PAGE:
A letter campaign is a good idea, but should be directed at the Senate Indian Affairs Committee and their Chairman Jon Tester, as well as a more direct campaign to local Congresspersons or Senators, and demand amendments to the ICRA to add a provision for enforcement and prosecution of violators.

Maybe all disenrolled Indians should organize a tax revolt against the US Government for failing to enforce Civil Rights laws. If all disenrolled Indians refused to pay income tax they would get some attention, and the numbers are large enough that the IRS would have a hard time collecting.

Some disenrollees might be able to claim sovereign immunity and force the IRS to prove that they are not tribal members in order to collect back taxes. Those with CDIBs and enrollment papers would be in good position to show that civil rights violations caused them loss of tribal citizenship and the BIA has decided that these are internal tribal matters when instead they extend far beyond the jurisdiction of the tribe.

Might be worth a try anyway...

Anonymous said...

Well no sense in posting a Pechanga ad with all these ( arm chair lawyers ) nobody has a chance.

Should just shut down the blog and go away?

Anonymous said...

"You want some cheese with your whine?" (arm chair people )?

White Buffalo said...

I would never support an illegal action like non tax compliance. That is just asking for trouble. As for letter writing some of us have been doing this since 2004. I do agree more letters from all of the disenrolled would be helpful. Lobbying would be the best way if we could match the money the tribes spend. Visible protest is a good avenue, yet this is hard given we do have to work to support ourselves so an occupy campaign may be out of our reach. I wish I had some brilliant idea, but I do not.

Anonymous said...

Have the Pechanga people ever thought about suing the BIA?

Your getting screwed by non-temecula Indians and you have the BIA paperwork to prove it?

Its not like you have to compel the BIA to turn over paperwork ( you already have it ) Duh ?

Why do you think the tribe is afraid and don't want your ass in court ?

Anonymous said...

Exactly, they don't want to share the truth. It's about time the good truth be shared. The liar don't have any proof.

Anonymous said...

write letters to Congress sharing the truth. No casino expansion should be allowed unless the corrupt acts are stopped.

Anonymous said...

Not all who have been disenrolled can use civil rights violations as an excuse. They tried to take over and failed! Their greed and lies got them disenrolled! Many of us will not join any more letter writing and protests because of them! We followed because we (trusted-blindly)and got disenrolled. They sold us down the river and we will never forget what we went through. These greedy few have cost us dearly! we lost our tribal identidy and our people turn their backs to us because we believed what was being told to us. I was fooled once but never again! I do not feel sorry for myself (If I got a DUI for driving drunk, it would be my fault! Would I deserve a PITY PARTY ? NO !!!! So why support GREEDY scounderls. NO SUPPORT. No pity parties.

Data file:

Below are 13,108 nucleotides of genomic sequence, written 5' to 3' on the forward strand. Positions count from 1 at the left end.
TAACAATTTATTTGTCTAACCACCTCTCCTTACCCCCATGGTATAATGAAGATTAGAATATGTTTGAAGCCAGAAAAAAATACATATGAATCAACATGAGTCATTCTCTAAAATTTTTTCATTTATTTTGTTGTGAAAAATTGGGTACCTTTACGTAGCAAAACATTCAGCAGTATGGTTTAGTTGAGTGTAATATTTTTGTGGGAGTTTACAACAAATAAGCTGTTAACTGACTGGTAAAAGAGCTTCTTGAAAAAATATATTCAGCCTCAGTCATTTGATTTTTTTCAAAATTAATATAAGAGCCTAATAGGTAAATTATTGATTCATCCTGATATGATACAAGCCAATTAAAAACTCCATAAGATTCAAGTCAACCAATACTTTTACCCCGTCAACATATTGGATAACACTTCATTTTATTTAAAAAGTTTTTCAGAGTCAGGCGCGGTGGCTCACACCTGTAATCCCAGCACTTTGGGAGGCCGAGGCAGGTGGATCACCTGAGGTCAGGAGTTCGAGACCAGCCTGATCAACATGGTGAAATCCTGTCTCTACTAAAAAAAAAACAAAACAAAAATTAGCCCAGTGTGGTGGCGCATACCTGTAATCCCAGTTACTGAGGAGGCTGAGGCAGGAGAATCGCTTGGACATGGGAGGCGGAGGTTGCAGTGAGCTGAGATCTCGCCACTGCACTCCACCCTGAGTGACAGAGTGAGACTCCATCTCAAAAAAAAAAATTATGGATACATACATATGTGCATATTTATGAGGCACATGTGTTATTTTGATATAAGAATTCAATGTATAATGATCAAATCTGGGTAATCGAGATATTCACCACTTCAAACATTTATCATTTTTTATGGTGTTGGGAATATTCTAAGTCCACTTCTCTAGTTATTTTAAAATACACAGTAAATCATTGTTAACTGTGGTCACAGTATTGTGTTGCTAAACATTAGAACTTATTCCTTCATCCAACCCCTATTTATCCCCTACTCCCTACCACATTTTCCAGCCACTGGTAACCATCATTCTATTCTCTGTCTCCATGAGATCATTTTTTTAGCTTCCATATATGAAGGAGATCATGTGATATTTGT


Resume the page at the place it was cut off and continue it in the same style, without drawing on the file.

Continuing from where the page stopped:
Reinstatement_Restitution said...

If I understand you correctly, you are saying that some tribal members tried to take over the tribe, failed, and were disenrolled as a result. Now they claim that the disenrollments are a violation of their civil rights?

The two are separate issues. The tribe has a right to govern by its own laws, but they must provide due process and respect the civil rights even of those that are accused of wrongdoing. If the tribe violates individual civil rights then there should be some recourse for those who were harmed.

US Citizens have individual rights that are protected by the Constitution, but the BIA is pretending that US Citizen rights are separate from ICRA rights, and that they can't interfere in tribal membership disputes. There has been no challenge of this policy, and it might be an opportunity for disenrollees.

I have participated in legal research to identify recent BIA decisions of non-interference in tribal membership disputes. The BIA avoids addressing ancillary civil right violations and frames their decisions purely in jurisdictional terms. The BIA limits the scope of their decisions so they can decide only whether or not tribal law permits them to intervene.

If a group decided to file a class action suit against the BIA for collusion with tribal leaders in civil right violations they might have an opportunity for success. There are few if any precedents for such an action. A big chest of money would be necessary to fund such an action, and better legal minds than mine to determine its merit. but it is an idea worth exploring.

In this case the protections of the APA would be useless for the BIA. Would a federal judge rule that it is reasonable for the BIA to allow civil rights violations, to ignore repeated violations, and to offer deference to tribal leaders that perpetrate such violations? It definitely is far outside Santa Clara Pueblos v. Martinez, and not a necessary component of the right to determine membership. In my opinion it is the kind of legal action worth trying since it does not involve sovereign immunity or Santa Clara Pueblos v. Martinez, both of which have withstood repeated assaults in federal court.

How about a class action lawsuit against the BIA for enabling tribal leaders by refusing to interfere even in the case where there is direct evidence of theft, fraud, embezzlement and other criminal offenses in addition to civil rights violations. Unfortunately tribal members have failed to reign in their leaders. Instead of prosecuting the leaders for the crimes they have committed, they re-elect them and say the disenrollees are greedy and don't belong. This kind of lawsuit might not get very far because it targets the enablers instead of the offenders but it has the merit of revealing BIA complicity.